AC: Yes, it’s like a jungle. The strongest shall survive! In a place like Gold’s, they’ll see someone like Bertil Fox or Lou Ferrigno pumping iron, and they just might be intimidated! Especially some of these local heroes who have come from the middle of nowhere where they used to be the big gun. Then they come out here, and nobody pays even the least attention. It could be very frustrating to have a photographer standing next to them filming Lou Ferrigno saying, “Could you please move aside while we’re filming here?” Or perhaps somebody may be subtly insulting them with cutting remarks. If they can’t handle things like that, it’s going to be rough! So it is much more important to be mentally prepared than to be physically prepared, much more.
IH: What are they going to get at Gold’s or World that they won’t get anywhere else?
AC: The atmosphere. The equipment can be found elsewhere, but not the atmosphere.
IH: Have you always trained at Gold’s Gym since coming to the United States?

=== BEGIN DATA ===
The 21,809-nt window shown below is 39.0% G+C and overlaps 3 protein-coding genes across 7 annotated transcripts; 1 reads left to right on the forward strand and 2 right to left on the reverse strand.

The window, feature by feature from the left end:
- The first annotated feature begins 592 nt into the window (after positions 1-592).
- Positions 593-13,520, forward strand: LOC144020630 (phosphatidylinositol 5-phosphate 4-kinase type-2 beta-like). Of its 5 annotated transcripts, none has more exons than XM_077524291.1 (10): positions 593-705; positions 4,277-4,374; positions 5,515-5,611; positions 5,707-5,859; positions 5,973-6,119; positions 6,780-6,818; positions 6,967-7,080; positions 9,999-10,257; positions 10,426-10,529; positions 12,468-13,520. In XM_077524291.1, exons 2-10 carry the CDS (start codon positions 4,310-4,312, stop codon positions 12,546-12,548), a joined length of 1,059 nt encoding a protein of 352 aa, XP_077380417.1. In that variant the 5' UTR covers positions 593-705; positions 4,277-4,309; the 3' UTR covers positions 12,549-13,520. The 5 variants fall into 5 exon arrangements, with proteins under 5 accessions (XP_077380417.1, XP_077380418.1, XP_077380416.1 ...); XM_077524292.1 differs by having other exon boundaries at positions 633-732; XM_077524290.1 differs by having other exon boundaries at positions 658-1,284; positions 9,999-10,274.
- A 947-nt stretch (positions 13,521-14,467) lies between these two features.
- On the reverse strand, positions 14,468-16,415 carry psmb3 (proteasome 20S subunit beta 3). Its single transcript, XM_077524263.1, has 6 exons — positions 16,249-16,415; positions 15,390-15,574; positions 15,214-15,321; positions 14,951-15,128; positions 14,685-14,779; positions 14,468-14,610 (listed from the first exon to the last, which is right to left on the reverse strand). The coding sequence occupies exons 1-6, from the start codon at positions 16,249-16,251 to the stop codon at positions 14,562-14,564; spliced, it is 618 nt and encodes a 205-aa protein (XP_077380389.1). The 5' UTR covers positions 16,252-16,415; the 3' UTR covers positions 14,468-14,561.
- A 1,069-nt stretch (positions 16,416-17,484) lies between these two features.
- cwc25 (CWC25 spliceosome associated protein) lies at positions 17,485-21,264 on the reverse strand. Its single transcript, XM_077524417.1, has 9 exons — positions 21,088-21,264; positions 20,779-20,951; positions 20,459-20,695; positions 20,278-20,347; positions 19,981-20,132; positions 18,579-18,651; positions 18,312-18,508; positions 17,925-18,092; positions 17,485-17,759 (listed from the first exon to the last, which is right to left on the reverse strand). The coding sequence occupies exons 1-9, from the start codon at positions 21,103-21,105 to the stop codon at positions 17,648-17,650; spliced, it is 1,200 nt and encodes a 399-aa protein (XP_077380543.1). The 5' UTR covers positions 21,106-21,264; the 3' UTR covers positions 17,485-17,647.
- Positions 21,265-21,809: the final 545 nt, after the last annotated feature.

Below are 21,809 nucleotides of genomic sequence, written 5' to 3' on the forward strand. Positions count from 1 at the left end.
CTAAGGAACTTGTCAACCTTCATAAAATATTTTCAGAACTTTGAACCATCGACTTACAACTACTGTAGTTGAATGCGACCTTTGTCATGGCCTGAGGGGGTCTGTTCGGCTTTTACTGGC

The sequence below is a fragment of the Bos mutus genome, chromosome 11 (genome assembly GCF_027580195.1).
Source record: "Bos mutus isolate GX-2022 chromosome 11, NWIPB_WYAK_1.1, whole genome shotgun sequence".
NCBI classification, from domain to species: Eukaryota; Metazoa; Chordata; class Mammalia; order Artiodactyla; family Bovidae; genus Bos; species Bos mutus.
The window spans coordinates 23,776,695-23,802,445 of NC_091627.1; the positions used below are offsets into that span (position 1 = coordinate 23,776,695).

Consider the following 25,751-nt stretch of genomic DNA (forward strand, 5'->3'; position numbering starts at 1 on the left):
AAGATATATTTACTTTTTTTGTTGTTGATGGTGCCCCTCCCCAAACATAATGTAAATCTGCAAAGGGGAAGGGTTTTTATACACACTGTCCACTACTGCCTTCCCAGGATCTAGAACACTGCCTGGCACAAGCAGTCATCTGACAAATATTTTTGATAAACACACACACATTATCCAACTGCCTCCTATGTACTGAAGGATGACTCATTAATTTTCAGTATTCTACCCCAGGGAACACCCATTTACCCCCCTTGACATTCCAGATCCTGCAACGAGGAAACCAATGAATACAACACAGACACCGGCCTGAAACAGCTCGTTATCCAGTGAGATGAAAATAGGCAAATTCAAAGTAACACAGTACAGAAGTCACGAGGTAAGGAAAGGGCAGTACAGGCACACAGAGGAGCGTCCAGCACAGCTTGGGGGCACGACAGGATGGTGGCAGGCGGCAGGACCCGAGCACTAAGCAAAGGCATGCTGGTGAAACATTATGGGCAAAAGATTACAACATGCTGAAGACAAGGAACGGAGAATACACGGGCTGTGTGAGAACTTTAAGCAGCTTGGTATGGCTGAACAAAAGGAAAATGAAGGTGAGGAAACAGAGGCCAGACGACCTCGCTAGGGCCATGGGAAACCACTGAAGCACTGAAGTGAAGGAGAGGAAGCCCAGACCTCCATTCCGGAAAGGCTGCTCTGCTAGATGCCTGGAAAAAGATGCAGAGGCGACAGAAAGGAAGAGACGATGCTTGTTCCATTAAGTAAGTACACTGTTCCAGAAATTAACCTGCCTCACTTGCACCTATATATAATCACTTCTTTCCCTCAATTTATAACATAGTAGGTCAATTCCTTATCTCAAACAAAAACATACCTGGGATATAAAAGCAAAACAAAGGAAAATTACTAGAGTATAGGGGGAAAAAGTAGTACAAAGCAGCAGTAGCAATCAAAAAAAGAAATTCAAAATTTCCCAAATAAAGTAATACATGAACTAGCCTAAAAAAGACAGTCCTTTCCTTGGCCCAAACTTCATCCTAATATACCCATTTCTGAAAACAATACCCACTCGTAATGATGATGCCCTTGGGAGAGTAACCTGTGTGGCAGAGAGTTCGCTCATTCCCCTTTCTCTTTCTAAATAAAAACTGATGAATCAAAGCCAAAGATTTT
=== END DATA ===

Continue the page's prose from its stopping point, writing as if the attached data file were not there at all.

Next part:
AC: Yes. I took a direct flight from Stockholm to Los Angeles, then rented a car and went from the airport to Santa Monica where I got myself a motel room. Two hours later I was bombing and blitzing at Gold’s Gym for the first time, and I felt very much at home there from the very beginning.
IH: How well did you speak English when you came?
AC: I’d studied English at school in Sweden, so I could get by, but I was far from being fluent. To put it another way, I could not fully enjoy Johnny Carson on television then, but I can now!
IH: What was the most pleasantly surprising aspect of American life?
AC: Experiencing the abundance of individuality and personal freedom. Because the U.S. is a great melting pot of both Western and Eastern cultures, I find it very exciting.
IH: Describe the progression of your career, starting in Sweden.
AC: I never won the Swedish championship, but it didn’t bother me because I never saw it as a personal challenge. I say that at the risk of sounding cocky. But that was not where I identified myself, so I never bothered hanging around long enough to seriously go for the Mr. Sweden title. I’d entered it once, without having trained for bodybuilding, just power training for my judo, and I got fifth. But I could say that the Mr. Venice Beach contest is much harder than the Mr. Sweden contest anyway!